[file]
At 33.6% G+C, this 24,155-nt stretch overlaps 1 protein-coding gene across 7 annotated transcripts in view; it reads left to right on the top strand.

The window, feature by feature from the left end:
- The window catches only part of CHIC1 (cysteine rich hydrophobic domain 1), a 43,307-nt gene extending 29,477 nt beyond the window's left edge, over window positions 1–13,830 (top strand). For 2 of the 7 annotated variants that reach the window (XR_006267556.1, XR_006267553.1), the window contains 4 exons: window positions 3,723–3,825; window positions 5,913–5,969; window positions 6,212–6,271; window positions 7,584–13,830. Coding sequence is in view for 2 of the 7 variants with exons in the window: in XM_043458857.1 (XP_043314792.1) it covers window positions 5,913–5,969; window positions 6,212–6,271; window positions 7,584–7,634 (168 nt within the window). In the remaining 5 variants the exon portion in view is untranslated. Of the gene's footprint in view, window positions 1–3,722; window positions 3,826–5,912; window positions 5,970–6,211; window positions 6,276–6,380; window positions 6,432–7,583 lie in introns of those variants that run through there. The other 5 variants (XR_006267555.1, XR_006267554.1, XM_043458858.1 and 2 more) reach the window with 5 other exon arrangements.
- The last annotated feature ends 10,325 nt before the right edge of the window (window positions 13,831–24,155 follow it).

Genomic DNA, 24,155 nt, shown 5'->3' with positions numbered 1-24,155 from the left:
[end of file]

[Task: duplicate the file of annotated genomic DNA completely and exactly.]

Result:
At 33.6% G+C, this 24,155-nt stretch overlaps 1 protein-coding gene across 7 annotated transcripts in view; it reads left to right on the top strand.

The window, feature by feature from the left end:
- The window catches only part of CHIC1 (cysteine rich hydrophobic domain 1), a 43,307-nt gene extending 29,477 nt beyond the window's left edge, over window positions 1–13,830 (top strand). For 2 of the 7 annotated variants that reach the window (XR_006267556.1, XR_006267553.1), the window contains 4 exons: window positions 3,723–3,825; window positions 5,913–5,969; window positions 6,212–6,271; window positions 7,584–13,830. Coding sequence is in view for 2 of the 7 variants with exons in the window: in XM_043458857.1 (XP_043314792.1) it covers window positions 5,913–5,969; window positions 6,212–6,271; window positions 7,584–7,634 (168 nt within the window). In the remaining 5 variants the exon portion in view is untranslated. Of the gene's footprint in view, window positions 1–3,722; window positions 3,826–5,912; window positions 5,970–6,211; window positions 6,276–6,380; window positions 6,432–7,583 lie in introns of those variants that run through there. The other 5 variants (XR_006267555.1, XR_006267554.1, XM_043458858.1 and 2 more) reach the window with 5 other exon arrangements.
- The last annotated feature ends 10,325 nt before the right edge of the window (window positions 13,831–24,155 follow it).

Genomic DNA, 24,155 nt, shown 5'->3' with positions numbered 1-24,155 from the left: